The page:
May 29, 2024

The sitcom 30 Rock once featured a scene in which a middle-aged private investigator, played by Steve Buscemi, laughably goes undercover in a school, wearing a back-to-front baseball cap and carrying a skateboard. His greeting to students – “How do you do, fellow kids?” – has since become a classic meme, encapsulating cringey attempts by older people to “get down with da yoof”.

This meme comes to mind as I observe how millennials, entering their thirties, are trying (and usually failing) to relate to Gen Z, aged between 16 and 25. As an ageing millennial myself, I just can’t get my head around TikTok, the word “cheugy” and Billie Eilish. More importantly, I’ll have to come to terms with the fact that the next generation is more assertive and bolder than I’ll ever be.

A recent New York Times article went viral for suggesting millennial bosses are “scared” of their more junior workers, who demand “mental health days”, fewer hours and certain tasks to be delegated to senior staff. If millennial managers demur, their employees publicly shame them on social media. If that doesn’t work, they resign in spectacular fashion – filming it for all to see on TikTok.

The #quitmyjob trend is flourishing thanks to labour shortages in industries that are big employers of young people, such as hospitality. Such a hashtag would never have existed ten years ago, when I started work amid a paucity of decent jobs and a squeeze on pay.

Maybe #thankyousomuchboss would have been more apt. I remember being pathetically grateful for my first job, complete with trendy office perks like table football and free doughnuts. That’s why I spent months tolerating sexual bullying, mismanagement and presenteeism until it eventually broke me.

It took two years for me to fully re-enter the workplace and regain my trust in others. The whole experience left me with a deep mistrust of corporate culture, especially when it acts progressive, which might explain why I’m now a diehard freelancer. So, perhaps Gen Z has the right idea. Life is too short to put up with toxic behaviour, overwork and eating al desko. We millennials might wonder why we worked so hard in our twenties when there seems to be a more appealing alternative – not to work at all.

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The “anti work” movement has taken off during the pandemic, which has hastened an economic shift towards online “hustles” such as investing, selling goods or monetising services (including homemade porn on OnlyFans) rather than full-time jobs. Plus, governments have literally paid their citizens not to work – see the UK furlough scheme and US stimulus checks.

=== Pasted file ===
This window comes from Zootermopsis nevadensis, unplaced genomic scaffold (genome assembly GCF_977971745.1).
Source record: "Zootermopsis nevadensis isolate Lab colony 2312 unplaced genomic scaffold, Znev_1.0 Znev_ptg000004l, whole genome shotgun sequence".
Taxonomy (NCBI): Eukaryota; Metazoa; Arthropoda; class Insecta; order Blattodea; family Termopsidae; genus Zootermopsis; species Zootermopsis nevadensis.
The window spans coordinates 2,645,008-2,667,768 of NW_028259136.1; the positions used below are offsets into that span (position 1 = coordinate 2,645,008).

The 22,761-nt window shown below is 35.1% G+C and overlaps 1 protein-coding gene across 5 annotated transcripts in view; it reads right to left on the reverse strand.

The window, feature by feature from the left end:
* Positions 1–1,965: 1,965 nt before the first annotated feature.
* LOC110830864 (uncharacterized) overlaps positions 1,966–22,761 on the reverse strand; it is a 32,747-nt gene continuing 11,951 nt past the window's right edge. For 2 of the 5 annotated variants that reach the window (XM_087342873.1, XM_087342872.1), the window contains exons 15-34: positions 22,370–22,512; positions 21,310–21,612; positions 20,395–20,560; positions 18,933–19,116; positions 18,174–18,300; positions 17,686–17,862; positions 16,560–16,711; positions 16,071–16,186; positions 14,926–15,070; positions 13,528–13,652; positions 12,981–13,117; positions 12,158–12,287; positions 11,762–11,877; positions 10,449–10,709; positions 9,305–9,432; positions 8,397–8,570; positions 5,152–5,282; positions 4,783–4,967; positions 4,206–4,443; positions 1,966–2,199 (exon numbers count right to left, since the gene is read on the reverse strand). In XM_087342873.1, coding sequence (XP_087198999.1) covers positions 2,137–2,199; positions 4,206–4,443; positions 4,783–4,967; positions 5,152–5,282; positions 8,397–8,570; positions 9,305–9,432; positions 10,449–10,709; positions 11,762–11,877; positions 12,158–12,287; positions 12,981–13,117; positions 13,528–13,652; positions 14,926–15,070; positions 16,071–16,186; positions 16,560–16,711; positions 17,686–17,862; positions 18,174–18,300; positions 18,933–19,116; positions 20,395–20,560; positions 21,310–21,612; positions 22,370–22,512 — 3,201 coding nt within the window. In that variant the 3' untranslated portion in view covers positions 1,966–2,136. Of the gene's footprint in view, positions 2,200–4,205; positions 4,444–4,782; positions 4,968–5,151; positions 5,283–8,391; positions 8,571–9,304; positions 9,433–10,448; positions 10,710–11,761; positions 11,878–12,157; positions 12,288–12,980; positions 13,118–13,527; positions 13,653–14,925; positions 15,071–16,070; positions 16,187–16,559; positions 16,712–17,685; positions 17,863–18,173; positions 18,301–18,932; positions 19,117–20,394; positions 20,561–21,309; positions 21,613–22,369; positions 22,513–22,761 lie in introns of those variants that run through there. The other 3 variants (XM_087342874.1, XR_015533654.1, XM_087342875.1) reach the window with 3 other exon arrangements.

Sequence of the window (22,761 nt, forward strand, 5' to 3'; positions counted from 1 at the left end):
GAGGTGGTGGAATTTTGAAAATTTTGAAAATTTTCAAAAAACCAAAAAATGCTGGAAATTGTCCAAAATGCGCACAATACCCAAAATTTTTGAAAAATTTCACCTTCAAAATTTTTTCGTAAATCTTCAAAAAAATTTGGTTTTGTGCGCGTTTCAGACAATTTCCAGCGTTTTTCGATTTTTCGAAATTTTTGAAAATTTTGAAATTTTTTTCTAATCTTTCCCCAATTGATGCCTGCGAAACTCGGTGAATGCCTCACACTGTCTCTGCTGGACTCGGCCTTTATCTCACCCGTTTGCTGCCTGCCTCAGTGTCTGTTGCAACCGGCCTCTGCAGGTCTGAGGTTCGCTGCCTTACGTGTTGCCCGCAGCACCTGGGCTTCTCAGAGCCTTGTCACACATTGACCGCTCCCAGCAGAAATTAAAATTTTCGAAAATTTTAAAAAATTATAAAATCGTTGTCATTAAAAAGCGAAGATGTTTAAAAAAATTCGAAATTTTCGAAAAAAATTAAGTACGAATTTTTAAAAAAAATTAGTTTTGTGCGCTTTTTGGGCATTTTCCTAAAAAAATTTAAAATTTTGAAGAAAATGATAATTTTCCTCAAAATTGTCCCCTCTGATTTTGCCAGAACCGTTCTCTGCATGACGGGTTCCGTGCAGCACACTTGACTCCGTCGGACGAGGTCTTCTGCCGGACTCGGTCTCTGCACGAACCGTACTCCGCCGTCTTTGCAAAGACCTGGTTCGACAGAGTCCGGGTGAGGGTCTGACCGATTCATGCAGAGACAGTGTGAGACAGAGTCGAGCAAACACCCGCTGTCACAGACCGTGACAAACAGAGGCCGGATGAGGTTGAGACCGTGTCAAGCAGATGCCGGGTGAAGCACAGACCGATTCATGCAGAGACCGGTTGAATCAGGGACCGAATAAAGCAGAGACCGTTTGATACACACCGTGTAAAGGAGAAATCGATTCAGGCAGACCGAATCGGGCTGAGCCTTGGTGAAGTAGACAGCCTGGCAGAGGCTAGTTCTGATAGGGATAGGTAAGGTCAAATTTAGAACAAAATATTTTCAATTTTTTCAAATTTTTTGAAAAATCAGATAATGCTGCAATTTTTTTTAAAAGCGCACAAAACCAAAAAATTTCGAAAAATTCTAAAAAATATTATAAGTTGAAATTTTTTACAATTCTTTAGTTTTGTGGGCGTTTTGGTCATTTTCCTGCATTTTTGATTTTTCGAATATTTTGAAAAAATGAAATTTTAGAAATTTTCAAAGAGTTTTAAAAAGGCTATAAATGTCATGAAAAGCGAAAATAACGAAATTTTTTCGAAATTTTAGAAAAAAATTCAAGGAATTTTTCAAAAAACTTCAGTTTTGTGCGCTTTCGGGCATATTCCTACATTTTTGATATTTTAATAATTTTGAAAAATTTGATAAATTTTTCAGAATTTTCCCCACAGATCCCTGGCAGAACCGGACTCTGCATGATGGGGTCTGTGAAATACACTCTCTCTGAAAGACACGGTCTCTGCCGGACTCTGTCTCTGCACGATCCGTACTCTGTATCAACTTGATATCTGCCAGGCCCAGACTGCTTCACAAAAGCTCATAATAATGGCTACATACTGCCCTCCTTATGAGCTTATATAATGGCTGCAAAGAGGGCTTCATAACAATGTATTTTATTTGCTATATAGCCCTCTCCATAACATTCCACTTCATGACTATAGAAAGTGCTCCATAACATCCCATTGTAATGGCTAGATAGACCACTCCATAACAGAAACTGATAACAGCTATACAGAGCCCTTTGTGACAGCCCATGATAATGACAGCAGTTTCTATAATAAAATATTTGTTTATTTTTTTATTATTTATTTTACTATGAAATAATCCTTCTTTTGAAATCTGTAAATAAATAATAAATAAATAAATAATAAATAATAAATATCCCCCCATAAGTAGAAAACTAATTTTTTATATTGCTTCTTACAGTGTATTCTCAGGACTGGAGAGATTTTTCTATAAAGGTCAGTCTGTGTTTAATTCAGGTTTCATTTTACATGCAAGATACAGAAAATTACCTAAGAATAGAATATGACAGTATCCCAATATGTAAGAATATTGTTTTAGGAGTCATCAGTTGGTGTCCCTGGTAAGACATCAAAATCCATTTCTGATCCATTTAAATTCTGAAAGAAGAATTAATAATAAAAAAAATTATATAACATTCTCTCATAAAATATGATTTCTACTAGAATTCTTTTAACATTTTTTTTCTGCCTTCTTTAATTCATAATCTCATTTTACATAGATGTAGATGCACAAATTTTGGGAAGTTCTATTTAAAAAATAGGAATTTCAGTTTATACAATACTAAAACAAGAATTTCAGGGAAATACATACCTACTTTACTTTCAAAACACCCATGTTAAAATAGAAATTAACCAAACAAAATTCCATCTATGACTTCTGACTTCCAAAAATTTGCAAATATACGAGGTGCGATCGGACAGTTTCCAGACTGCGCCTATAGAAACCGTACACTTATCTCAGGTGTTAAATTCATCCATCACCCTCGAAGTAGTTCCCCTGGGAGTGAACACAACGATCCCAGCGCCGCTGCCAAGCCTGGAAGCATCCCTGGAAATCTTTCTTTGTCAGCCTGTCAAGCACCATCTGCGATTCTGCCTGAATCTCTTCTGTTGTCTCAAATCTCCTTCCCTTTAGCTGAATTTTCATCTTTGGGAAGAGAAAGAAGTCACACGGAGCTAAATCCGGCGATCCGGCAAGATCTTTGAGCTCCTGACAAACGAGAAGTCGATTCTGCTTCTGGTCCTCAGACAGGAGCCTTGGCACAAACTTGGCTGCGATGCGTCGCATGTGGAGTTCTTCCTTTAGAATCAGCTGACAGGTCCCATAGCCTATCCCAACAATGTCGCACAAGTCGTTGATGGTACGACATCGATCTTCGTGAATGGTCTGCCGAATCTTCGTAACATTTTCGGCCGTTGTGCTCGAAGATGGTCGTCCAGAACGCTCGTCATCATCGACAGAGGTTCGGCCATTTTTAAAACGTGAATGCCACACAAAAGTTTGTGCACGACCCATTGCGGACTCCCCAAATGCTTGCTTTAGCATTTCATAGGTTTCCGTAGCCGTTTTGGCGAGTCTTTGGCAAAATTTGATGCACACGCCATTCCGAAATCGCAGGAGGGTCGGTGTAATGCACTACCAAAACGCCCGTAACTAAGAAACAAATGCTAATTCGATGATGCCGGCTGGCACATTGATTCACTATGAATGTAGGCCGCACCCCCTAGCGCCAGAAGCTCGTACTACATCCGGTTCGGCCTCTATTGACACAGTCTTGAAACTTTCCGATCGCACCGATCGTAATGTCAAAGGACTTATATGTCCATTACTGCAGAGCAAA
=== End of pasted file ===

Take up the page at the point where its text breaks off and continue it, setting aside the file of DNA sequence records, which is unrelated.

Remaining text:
The Anti Work community on Reddit now boasts 1.1 million self-described “idlers”, while advocates of FIRE (financial independence, retire early) have also found a new audience. FIRE proposes that you cut spending so that you can invest the spare cash in low-cost exchange traded funds (ETFs), then use the proceeds to retire years before you ordinarily would. You also look for passive income from things like affiliate advertising on blogs or Airbnb.

So, can a work-free life… work? It’s not for everyone: let’s hope key workers don’t embrace it anytime soon. The FIRE movement sprang from the investing bull run of the 2010s, when you only had to look at a global ETF to make money. As inflation kicks in, markets may falter. That’s fine if you’re investing for the long-term, less so if the clock is ticking down to an imminent retirement date.

Many FIRE champions don’t seem to have “retired” in the way most of us would understand it. Instead, they move into furiously promoting their ebooks, podcasts, vlogs, and online courses – often on how to retire early. Also, passive income is anything but passive: think of the upkeep and financial admin attached to renting property, for example.

Most online influencers who shun traditional work are far more Stakhanovite than the 9-to-5 crowd. With online work, there’s no clocking off. Your boss is an inscrutable algorithm that rewards non-stop sensational content. And your followers? Well, they can be as demanding, bullying and intrusive as any bad employer.

Be careful what you wish for. Bella Hadid, one of the most successful supermodels on social media, recently confided to her followers about her regular “breakdowns and burnouts”. She’s far from the only influencer who has needed prolonged breaks from, well, influencing. But with a reported wealth of $25m, Ms Hadid could choose never to work another day in her life. Most young workers don’t have that privilege.

Don’t get me wrong: I love how FIRE and online hustling make us think more deeply about work today. We just need to ensure we’re not swapping one unhealthy, unsustainable way of life for another. Zoomers, maybe hold off telling your boss to get lost just yet – even if they are a crusty old millennial.